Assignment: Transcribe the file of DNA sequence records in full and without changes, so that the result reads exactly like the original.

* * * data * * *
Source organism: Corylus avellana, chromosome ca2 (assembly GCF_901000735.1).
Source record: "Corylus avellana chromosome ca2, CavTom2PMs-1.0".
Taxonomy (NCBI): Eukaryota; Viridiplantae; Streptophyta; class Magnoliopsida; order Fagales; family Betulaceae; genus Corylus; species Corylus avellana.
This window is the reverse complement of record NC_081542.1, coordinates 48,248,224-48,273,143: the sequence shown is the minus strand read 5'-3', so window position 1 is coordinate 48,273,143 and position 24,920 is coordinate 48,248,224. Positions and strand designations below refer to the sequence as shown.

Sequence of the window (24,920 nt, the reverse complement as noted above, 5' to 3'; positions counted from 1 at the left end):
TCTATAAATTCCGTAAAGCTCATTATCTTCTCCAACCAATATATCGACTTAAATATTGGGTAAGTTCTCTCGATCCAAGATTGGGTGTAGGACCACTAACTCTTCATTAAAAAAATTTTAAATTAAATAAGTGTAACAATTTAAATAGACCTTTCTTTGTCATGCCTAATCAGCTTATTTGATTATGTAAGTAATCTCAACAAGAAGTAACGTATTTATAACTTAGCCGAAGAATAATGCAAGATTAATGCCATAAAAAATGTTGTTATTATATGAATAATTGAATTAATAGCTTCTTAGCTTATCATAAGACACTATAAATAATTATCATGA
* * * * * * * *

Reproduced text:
Source organism: Corylus avellana, chromosome ca2 (assembly GCF_901000735.1).
Source record: "Corylus avellana chromosome ca2, CavTom2PMs-1.0".
Taxonomy (NCBI): Eukaryota; Viridiplantae; Streptophyta; class Magnoliopsida; order Fagales; family Betulaceae; genus Corylus; species Corylus avellana.
This window is the reverse complement of record NC_081542.1, coordinates 48,248,224-48,273,143: the sequence shown is the minus strand read 5'-3', so window position 1 is coordinate 48,273,143 and position 24,920 is coordinate 48,248,224. Positions and strand designations below refer to the sequence as shown.

Sequence of the window (24,920 nt, the reverse complement as noted above, 5' to 3'; positions counted from 1 at the left end):
TCTATAAATTCCGTAAAGCTCATTATCTTCTCCAACCAATATATCGACTTAAATATTGGGTAAGTTCTCTCGATCCAAGATTGGGTGTAGGACCACTAACTCTTCATTAAAAAAATTTTAAATTAAATAAGTGTAACAATTTAAATAGACCTTTCTTTGTCATGCCTAATCAGCTTATTTGATTATGTAAGTAATCTCAACAAGAAGTAACGTATTTATAACTTAGCCGAAGAATAATGCAAGATTAATGCCATAAAAAATGTTGTTATTATATGAATAATTGAATTAATAGCTTCTTAGCTTATCATAAGACACTATAAATAATTATCATGA